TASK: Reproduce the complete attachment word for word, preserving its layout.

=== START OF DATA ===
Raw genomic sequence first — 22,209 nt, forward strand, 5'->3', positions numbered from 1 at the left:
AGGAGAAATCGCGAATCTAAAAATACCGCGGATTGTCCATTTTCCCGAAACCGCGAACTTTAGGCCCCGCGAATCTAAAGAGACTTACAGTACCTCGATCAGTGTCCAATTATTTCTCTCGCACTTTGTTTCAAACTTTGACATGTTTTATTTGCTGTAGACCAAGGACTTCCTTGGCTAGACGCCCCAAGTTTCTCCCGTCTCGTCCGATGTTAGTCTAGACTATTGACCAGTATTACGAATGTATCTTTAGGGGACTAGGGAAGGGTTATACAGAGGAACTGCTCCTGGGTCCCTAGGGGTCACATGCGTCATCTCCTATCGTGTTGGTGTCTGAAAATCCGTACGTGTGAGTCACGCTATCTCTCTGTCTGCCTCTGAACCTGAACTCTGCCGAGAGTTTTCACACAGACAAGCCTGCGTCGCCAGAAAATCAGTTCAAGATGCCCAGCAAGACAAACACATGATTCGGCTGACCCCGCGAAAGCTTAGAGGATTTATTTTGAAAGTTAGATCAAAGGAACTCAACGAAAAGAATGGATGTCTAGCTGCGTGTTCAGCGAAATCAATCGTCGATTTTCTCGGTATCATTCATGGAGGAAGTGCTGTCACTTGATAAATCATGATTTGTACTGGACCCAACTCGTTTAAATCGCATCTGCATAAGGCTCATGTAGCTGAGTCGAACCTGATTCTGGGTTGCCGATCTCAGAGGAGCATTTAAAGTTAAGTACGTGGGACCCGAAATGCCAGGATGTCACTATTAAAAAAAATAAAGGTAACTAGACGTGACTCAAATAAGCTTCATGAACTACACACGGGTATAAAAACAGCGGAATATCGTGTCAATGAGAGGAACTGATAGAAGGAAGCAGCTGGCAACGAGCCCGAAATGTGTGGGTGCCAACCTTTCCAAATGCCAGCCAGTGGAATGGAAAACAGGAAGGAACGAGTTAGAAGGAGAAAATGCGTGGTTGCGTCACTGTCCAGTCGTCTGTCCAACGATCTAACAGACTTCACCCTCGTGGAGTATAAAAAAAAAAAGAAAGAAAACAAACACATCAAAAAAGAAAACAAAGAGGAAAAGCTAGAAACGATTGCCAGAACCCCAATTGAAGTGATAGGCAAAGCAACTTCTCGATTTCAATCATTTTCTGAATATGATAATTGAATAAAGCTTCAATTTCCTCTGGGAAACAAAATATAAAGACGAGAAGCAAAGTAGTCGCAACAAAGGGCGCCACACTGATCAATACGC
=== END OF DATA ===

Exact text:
Raw genomic sequence first — 22,209 nt, forward strand, 5'->3', positions numbered from 1 at the left:
AGGAGAAATCGCGAATCTAAAAATACCGCGGATTGTCCATTTTCCCGAAACCGCGAACTTTAGGCCCCGCGAATCTAAAGAGACTTACAGTACCTCGATCAGTGTCCAATTATTTCTCTCGCACTTTGTTTCAAACTTTGACATGTTTTATTTGCTGTAGACCAAGGACTTCCTTGGCTAGACGCCCCAAGTTTCTCCCGTCTCGTCCGATGTTAGTCTAGACTATTGACCAGTATTACGAATGTATCTTTAGGGGACTAGGGAAGGGTTATACAGAGGAACTGCTCCTGGGTCCCTAGGGGTCACATGCGTCATCTCCTATCGTGTTGGTGTCTGAAAATCCGTACGTGTGAGTCACGCTATCTCTCTGTCTGCCTCTGAACCTGAACTCTGCCGAGAGTTTTCACACAGACAAGCCTGCGTCGCCAGAAAATCAGTTCAAGATGCCCAGCAAGACAAACACATGATTCGGCTGACCCCGCGAAAGCTTAGAGGATTTATTTTGAAAGTTAGATCAAAGGAACTCAACGAAAAGAATGGATGTCTAGCTGCGTGTTCAGCGAAATCAATCGTCGATTTTCTCGGTATCATTCATGGAGGAAGTGCTGTCACTTGATAAATCATGATTTGTACTGGACCCAACTCGTTTAAATCGCATCTGCATAAGGCTCATGTAGCTGAGTCGAACCTGATTCTGGGTTGCCGATCTCAGAGGAGCATTTAAAGTTAAGTACGTGGGACCCGAAATGCCAGGATGTCACTATTAAAAAAAATAAAGGTAACTAGACGTGACTCAAATAAGCTTCATGAACTACACACGGGTATAAAAACAGCGGAATATCGTGTCAATGAGAGGAACTGATAGAAGGAAGCAGCTGGCAACGAGCCCGAAATGTGTGGGTGCCAACCTTTCCAAATGCCAGCCAGTGGAATGGAAAACAGGAAGGAACGAGTTAGAAGGAGAAAATGCGTGGTTGCGTCACTGTCCAGTCGTCTGTCCAACGATCTAACAGACTTCACCCTCGTGGAGTATAAAAAAAAAAAGAAAGAAAACAAACACATCAAAAAAGAAAACAAAGAGGAAAAGCTAGAAACGATTGCCAGAACCCCAATTGAAGTGATAGGCAAAGCAACTTCTCGATTTCAATCATTTTCTGAATATGATAATTGAATAAAGCTTCAATTTCCTCTGGGAAACAAAATATAAAGACGAGAAGCAAAGTAGTCGCAACAAAGGGCGCCACACTGATCAATACGC